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Mortgage Guarantees in France

Monday 05 September 2016

The use of an insurance guarantee over a conventional charge on a property is becoming the norm amongst mortgage lenders in France.

International buyers may only be accustomed to conventional loan guarantees, but in France the security on most mortgages is now made by way of a guarantee provided by an insurer.

These guarantees are called cautionnement bancaire d’un crédit immobilier, offered by specialist mutual insurers known generically as sociétés de cautionnement.

Many lenders are reluctant to use a caution if you are not fiscally resident in France, but it will depend on the quality and nature of your application.

Existing expatriates seeking funds for home improvement or investment in a rental property would automatically be eligible.

Under the caution form of secured lending, the insurer acts as a guarantor to the mortgage lender in the event of default by the borrower on their loan. In turn, the borrower pays the insurer a fee that is proportional to the size of the loan.

So there is no charge placed on the property by the mortgage lender, and no legal mortgage registration costs to pay.

The guarantees operate on the basis of mutualisation of the risk between the lenders, who pay into a central fund to cover the default risks.

The banks have joined together and created their own mutual insurer, the biggest of which is Le Crédit Logement, who control around half of the market.

Some major banks also have their own guarantor: CAMCA (Crédit agricole), CMH (Crédit mutuel) and SOCAMI (Banque Populaire).

The use of this type of security has grown substantially over the past decade, rising from around a third of all mortgage securities in 2000 to now account for over half of all mortgage guarantees.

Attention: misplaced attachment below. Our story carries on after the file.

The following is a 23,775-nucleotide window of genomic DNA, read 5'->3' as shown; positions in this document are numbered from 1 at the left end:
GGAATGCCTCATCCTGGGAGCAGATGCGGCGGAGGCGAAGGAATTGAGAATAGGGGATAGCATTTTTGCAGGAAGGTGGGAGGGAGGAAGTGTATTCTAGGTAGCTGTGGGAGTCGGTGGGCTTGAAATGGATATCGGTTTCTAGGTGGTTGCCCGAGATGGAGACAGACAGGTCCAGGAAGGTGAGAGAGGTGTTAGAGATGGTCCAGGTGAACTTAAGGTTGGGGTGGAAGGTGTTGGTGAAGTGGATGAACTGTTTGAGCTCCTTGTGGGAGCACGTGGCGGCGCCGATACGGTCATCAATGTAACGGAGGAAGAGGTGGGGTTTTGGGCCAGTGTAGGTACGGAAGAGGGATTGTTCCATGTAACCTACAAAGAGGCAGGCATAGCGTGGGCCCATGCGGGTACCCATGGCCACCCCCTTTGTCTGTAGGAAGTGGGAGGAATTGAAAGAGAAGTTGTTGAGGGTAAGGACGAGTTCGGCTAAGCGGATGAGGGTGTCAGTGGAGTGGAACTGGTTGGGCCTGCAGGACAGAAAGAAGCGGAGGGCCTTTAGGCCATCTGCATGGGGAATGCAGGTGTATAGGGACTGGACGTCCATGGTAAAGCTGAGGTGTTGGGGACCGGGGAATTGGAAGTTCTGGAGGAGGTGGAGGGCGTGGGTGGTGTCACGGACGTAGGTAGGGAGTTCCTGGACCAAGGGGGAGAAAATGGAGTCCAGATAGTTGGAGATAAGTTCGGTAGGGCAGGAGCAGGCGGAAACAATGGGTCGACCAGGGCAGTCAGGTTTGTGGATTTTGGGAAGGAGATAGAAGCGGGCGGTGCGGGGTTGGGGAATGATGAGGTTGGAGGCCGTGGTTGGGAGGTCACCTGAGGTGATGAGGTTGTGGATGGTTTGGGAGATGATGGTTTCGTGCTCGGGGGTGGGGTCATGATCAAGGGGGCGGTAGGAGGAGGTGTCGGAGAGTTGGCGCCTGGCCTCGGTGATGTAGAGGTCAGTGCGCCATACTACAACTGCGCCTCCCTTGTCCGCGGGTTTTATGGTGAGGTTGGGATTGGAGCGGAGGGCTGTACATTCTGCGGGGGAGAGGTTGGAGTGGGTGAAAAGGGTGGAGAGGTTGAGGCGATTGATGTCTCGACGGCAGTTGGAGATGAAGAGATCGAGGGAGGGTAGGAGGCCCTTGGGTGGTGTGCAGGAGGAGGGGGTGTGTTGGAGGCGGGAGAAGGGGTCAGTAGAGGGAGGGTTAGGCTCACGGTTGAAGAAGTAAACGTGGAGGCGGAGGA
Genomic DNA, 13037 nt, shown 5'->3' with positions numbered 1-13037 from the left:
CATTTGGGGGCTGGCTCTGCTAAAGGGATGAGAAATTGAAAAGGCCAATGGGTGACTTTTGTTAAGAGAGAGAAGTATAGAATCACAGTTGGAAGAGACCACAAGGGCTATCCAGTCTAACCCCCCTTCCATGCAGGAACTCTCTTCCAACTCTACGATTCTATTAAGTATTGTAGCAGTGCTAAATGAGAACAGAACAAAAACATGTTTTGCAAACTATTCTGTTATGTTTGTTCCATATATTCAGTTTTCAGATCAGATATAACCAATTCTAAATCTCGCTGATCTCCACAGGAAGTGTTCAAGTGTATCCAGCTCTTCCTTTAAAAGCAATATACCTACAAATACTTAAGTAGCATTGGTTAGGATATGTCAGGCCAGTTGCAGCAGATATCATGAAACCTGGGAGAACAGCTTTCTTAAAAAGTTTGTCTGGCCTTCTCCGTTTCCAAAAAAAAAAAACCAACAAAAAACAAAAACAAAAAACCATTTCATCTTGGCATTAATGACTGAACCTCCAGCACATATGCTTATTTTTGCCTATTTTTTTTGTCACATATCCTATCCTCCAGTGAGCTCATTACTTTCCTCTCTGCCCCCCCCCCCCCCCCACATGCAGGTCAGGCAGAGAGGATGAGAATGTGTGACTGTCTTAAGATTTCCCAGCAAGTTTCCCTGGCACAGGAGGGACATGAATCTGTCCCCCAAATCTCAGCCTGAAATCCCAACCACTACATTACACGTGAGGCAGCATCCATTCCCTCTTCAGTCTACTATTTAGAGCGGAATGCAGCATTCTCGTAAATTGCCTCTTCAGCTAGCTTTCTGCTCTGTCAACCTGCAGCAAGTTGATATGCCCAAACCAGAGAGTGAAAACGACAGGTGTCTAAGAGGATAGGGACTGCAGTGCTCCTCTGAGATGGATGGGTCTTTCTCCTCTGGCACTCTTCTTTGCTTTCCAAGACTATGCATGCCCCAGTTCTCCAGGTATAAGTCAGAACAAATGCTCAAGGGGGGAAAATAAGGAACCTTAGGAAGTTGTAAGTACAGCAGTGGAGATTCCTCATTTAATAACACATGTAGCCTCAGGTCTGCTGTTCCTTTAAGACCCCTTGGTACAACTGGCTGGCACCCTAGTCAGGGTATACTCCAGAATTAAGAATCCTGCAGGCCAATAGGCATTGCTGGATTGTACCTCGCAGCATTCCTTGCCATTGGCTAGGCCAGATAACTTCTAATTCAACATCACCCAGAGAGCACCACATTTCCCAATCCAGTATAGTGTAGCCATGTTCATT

One of the major reasons for this growth is that the transactions cost are lower than a conventional mortgage. Although the charge for a conventional mortgage varies by lender and size of mortgage, on average they cost around 2% of the loan in fees and taxes.

In addition to this initial cost, there is also a charge of around 1% for redemption of the mortgage in the event of sale of the property, a process known as mainlevée.

No such redemption process or fee is necessary for an insurance guarantee, and the set-up fees are lower.

Although the fee structure varies as between the lenders, it is not usual for it to be in two parts:

  • A fee for the guarantee, which is 75% reimbursable when the loan is repaid;
  • An arrangement fee that is retained by the guarantor.

The fee for the guarantee is about 1.5% of the loan and the arrangement fee varies around 0.5% of the loan, although the fees are sometimes negotiable.

Thus, on a loan of €150,000, the initial fee might be in the order of €1,700, made up of an arrangement fee of €300 and a fee for the guarantee of €1,400.

The former is retained by the lender and the latter is 75% reimbursable at the end of the mortgage. This would give net fees of around €500, equivalent to 0.7% of the loan.

In some cases the fee is not reimbursable, but in these cases the initial fee payable will be lower, e.g. 1%.

The use of institutional guarantees is normally a quicker procedure than a mortgage, both in the purchase and sale procedures, as there is no need to go through the mortgage registration process.

It is also particularly useful for loans of short duration, as there are no costs to pay in redeeming a mortgage.

The use of insurance guarantees does not imply that your house is not at risk if you do not make the payments, for the insurer can ultimately seek debt recovery in the courts and enforce the sale of your property if you do not pay. The insurer is providing the guarantee to the bank, not the lender.

If you may be interested in seeking a mortgage in France, you can visit French Property Mortgages to explore the options available to you.

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